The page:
Air pollution blamed for 5.5 million deaths annually. What are India, China doing?

India and China together see more than half of the annual deaths from air pollution, but they're working to change that.

Andy Wong/AP/File
People wear masks as they pass the Turret of the Forbidden City on a heavily polluted day in Beijing, Dec. 8, 2015. Average concentrations of air particulates in 189 Chinese cities fell by 10 percent in 2015, according to a new Greenpeace report, a sign that pollution overall is decreasing even as catastrophic levels of smog this winter in northern China effectively shut down schools and roads.

More than 5.5 million people die from air pollution each year, with more than 3 million of these deaths occurring in China and India, announced researchers Friday at the 2016 annual meeting for the American Association for the Advancement of Science. 

“Air pollution is the fourth highest risk factor for death globally and by far the leading environmental risk factor for disease,” said Dr. Michael Brauer, a professor at the University of British Columbia’s School of Population and Public Health in Vancouver, Canada, in a press release. “Reducing air pollution is an incredibly efficient way to improve the health of a population.” 

In 2013, an estimated 1.6 million people died in China and 1.4 million died in India from poor air quality. 

In the face of these troubling figures, China and India have both taken on new initiatives to address their air quality and decrease the millions of premature deaths each year. And the urgent action demanded by these large death tolls can speed up larger environmental protection efforts, say scientists. 

“A couple of great things are happening in China,” Dr. Brauer tells The Christian Science Monitor in a phone interview. “They have started to do measurements [of air quality] so we can track progress, and there is at least a leveling off of pollution levels – and maybe even a decrease, but it is too early to say for sure.” 

At the Paris climate talks, China vowed that 2030 would see emissions peak, beginning a future with 20 percent carbon-free electricity sources.  

“It looks like China is on the right path,” Brauer tells The Monitor. “The issue is how quickly can the levels come down?”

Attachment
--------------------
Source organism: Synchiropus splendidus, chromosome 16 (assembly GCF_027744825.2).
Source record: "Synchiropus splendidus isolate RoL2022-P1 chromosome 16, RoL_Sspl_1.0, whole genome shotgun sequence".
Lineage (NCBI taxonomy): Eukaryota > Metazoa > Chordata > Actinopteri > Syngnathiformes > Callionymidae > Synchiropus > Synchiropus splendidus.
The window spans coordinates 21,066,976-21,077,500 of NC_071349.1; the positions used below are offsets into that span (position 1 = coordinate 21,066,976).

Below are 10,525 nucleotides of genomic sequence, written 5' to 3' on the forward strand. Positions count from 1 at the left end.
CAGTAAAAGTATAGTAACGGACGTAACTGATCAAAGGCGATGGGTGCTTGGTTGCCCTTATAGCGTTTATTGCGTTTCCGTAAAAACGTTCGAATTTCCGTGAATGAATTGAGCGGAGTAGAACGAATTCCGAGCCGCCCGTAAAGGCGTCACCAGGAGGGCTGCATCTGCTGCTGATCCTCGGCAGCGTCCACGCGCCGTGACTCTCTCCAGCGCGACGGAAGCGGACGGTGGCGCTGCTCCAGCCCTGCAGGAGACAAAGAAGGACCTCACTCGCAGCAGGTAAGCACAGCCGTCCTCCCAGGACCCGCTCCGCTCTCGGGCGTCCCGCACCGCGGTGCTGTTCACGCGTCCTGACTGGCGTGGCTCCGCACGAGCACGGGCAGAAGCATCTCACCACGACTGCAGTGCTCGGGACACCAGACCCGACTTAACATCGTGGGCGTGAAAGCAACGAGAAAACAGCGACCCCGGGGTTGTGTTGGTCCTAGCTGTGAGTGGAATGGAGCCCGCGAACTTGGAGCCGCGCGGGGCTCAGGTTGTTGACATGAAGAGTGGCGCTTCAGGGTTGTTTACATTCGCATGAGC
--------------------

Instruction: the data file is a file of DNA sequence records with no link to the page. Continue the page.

And while some say China’s emission goals could be stronger, at least they are moving in the right direction. 

“The levels in China in a place like Beijing today are eight to 10 times higher than the healthy standards set by the World Health Organization, so they have a long way to go,” Dan Greenbaum, president of the Health Effects Institute in Boston, tells Voice of America. “They’ve tightened their standards for new vehicles, they’ve cleaned up their fuel, and they’ve actually committed to capping and reducing their coal.” 

At the Paris climate talks, the Indian government pledged to reduce total emissions by 33-35 percent of 2005 levels by 2030, generate 40 percent of electricity from non-fossil fuel sources, and undertake aggressive reforestation efforts to absorb 3 billion tons of carbon dioxide by 2030. 

Going forward, “our every action will be cleaner than what it was earlier,” India’s Environment Minister Prakash Javadekar told reporters in October after submitting his country’s climate pledge. 

But the same stumbling-block continues to threaten both air quality improvement and larger climate change success in India: coal.

Bauer says household stoves, burning coal or animal dung, pollute family homes and collectively create a major obstacle for India's air-quality goals.  

“It’s not a centralized problem. It’s all over the country. And it’s not just a technological problem, it’s an issue of awareness,” said Dr. Chandra Venkataraman, a chemical engineer who analyzed local pollution for the report, to the Washington Post. 

Scientists hope that the 5.5 million deaths, while tragic and unnecessary, will catch global attention. Because air quality has immediate repercussions for global populations, efforts to decrease the millions of air quality deaths may push along broader efforts to mitigate human-induced climate change. 

“One of the problems with climate change: people have a difficulty seeing the impacts right now and a lot of it is ‘in the future.’ [Climate change] has a slow, progressive impact, but the work we're doing on air pollution is a little more immediate for people,” explains Brauer.

“But there is a lot of overlap in what needs to be done for climate change and [air] pollution.... In a larger extent we’re talking about the same sort of things. Our work is giving more urgency to many of the measures discussed and agreed upon in Paris.”

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